If the motor has a nameplate rating of 208 to 230 V, ask the manufacturer for a suitable voltage range. Said another way, ask if the manufacturer’s warranty will apply if the motor is used anywhere between 187 V (208 V minus 10%) and 253 V (230 V plus 10%).
Oversized motors, especially motors operating at less than 60% of rated load, are not efficient and should be replaced with appropriately sized premium efficiency (IE3) motors.
On the contrary, matching motor horsepower (kW) rating to the load will usually mean a slightly lower efficiency at that load than using the next larger sized motor. The reason is that motors tend to peak in efficiency between 75% and 80% load. Motors that drive supply or return air fans in HVAC systems generally operate at 70% to 75% of rated load, making them candidates for use with oversized motors.
Further, even at 60% of rated load (which more than one industrial motor study found to be the average load level), the next higher power rating motor could be more efficient at that load than the appropriately sized power rating. Some high-inertia loads also require more HP/kW to start than to run the load. Reducing the HP/kW to match the running load could result in the motor being unable to start the load.
It doesn’t matter which of the three line-to-line voltages in a three-phase system you measure to see if a motor is supplied with the proper voltage.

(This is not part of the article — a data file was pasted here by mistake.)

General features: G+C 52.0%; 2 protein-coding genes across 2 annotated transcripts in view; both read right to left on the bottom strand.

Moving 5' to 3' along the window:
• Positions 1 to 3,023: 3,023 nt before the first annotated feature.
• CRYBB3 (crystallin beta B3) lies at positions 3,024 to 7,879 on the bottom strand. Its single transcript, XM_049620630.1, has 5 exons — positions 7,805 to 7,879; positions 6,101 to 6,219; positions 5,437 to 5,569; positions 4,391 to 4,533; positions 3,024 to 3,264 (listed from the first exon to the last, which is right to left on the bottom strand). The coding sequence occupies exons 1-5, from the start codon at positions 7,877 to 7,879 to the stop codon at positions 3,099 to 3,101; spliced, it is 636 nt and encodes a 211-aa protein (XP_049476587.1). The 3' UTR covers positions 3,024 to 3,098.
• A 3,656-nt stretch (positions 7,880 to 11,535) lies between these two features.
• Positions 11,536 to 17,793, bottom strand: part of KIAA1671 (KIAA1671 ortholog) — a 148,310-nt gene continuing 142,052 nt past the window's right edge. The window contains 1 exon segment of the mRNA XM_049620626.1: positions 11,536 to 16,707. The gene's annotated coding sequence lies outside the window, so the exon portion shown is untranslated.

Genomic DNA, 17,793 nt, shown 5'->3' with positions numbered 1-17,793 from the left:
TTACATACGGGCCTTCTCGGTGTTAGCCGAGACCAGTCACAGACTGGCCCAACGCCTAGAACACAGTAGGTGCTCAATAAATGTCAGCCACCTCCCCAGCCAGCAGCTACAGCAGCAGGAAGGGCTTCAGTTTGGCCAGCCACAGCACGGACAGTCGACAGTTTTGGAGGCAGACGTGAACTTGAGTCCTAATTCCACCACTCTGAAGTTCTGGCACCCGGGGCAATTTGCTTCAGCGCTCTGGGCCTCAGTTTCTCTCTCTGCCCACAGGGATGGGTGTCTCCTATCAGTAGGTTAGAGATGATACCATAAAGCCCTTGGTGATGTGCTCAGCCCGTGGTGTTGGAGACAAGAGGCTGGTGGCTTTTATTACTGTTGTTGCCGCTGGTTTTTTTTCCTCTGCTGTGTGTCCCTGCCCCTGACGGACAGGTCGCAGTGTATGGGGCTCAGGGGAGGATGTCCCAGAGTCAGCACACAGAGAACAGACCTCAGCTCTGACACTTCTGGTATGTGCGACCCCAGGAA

It does matter. Voltage unbalance negatively affects three-phase motors. Even modest differences among the three line-to-line voltage levels can increase motor heating considerably. Voltage unbalance is expressed as a percentage and determined by the formula in Figure 2.
The formula for percentage of additional temperature rise in a motor winding due to unbalanced supply voltages is 2 x (% voltage unbalance)2, so a mere 3.5% unbalance would cause a substantial increase: 2 x 3.52 = 24.5%. For many motors, that would be an additional temperature rise of about 36 F (20 C).
According to a well-accepted guideline, motor-winding life decreases by half for each 18 F (10 C) increase in temperature. Thus the 36 F (20 C) additional temperature rise due to a 3.5% voltage unbalance can cut a motor’s insulation life to about a quarter of what it should be.
Hand contact on a motor surface is a reliable way to judge operating temperature.
Never check a motor’s surface temperature by hand! Modern motors can have surface temperatures near or above the boiling point of water during normal operation. Appropriate devices for measuring these temperatures include thermometers or pyrometers, thermocouples, and thermal imagers.
Note that MG 1 sets specific limits for internal winding temperatures but not for motor surfaces. Where it does address parts other than windings (clause 12.43), it says the temperature of such parts “shall not injure the insulation or the machine in any respect.” Unless the motor surface temperature exceeds the winding’s rating or something on the surface is damaged or otherwise degraded, MG 1 would not consider it too hot.
Winding burnout is the most common cause of motor failure.
Although a winding failure usually results in a more costly repair and longer downtime, bearing failure is the most common cause of motor failure (see Table 2).
Thomas H. Bishop, P.E. is a senior technical support specialist at EASA Inc., St. Louis (314-993-2220; easa.com). EASA is an international trade association of more than 1,800 firms in about 70 countries that sell and service electromechanical apparatus.